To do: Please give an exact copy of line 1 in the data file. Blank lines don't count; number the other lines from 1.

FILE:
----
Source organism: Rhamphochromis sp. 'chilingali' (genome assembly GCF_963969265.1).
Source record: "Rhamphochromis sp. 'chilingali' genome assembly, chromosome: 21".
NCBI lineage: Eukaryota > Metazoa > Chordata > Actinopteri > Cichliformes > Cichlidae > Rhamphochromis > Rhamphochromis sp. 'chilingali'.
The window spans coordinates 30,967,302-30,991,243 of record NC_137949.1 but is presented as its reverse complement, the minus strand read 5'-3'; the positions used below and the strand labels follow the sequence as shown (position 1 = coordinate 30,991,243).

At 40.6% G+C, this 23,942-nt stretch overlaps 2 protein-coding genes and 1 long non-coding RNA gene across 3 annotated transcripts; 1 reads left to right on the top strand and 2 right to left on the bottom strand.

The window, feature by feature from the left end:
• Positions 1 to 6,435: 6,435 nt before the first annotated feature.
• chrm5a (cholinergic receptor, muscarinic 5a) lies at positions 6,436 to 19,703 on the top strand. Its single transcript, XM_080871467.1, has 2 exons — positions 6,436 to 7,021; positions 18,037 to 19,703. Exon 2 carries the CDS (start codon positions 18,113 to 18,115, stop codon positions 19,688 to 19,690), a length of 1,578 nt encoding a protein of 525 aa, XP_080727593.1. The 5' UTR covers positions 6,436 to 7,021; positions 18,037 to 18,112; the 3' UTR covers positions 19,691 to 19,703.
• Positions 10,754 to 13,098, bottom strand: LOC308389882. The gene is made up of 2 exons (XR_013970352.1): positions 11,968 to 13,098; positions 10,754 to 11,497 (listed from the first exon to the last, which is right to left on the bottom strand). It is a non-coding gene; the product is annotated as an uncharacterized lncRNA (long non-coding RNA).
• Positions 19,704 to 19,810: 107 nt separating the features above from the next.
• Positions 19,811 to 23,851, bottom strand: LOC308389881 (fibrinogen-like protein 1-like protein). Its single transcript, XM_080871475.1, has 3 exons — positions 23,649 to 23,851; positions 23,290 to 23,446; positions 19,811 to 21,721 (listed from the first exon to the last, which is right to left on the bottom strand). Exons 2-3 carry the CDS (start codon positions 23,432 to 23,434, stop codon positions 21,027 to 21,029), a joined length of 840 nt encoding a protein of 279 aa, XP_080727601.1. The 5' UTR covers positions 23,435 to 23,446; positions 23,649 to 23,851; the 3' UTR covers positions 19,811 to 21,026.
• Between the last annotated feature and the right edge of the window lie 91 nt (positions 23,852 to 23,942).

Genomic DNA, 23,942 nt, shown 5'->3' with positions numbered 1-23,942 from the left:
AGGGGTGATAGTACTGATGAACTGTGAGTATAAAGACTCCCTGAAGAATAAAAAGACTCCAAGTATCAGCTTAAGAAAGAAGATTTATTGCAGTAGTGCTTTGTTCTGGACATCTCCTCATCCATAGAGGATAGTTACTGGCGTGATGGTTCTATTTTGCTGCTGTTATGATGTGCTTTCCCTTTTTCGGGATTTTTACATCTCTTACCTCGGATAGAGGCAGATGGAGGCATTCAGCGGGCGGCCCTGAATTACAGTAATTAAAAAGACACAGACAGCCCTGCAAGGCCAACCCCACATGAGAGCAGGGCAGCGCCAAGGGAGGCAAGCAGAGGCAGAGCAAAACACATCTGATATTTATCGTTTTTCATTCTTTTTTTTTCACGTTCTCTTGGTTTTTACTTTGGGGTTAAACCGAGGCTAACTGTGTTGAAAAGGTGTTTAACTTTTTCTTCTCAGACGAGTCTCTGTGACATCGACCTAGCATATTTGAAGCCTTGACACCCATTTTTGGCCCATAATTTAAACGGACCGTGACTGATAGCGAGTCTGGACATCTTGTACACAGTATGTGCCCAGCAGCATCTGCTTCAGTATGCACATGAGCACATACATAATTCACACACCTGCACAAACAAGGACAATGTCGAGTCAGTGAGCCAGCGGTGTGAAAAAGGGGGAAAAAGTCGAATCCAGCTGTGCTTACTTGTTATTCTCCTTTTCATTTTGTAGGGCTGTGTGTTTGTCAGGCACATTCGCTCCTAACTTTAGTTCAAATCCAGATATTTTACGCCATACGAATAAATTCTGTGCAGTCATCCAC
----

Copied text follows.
Source organism: Rhamphochromis sp. 'chilingali' (genome assembly GCF_963969265.1).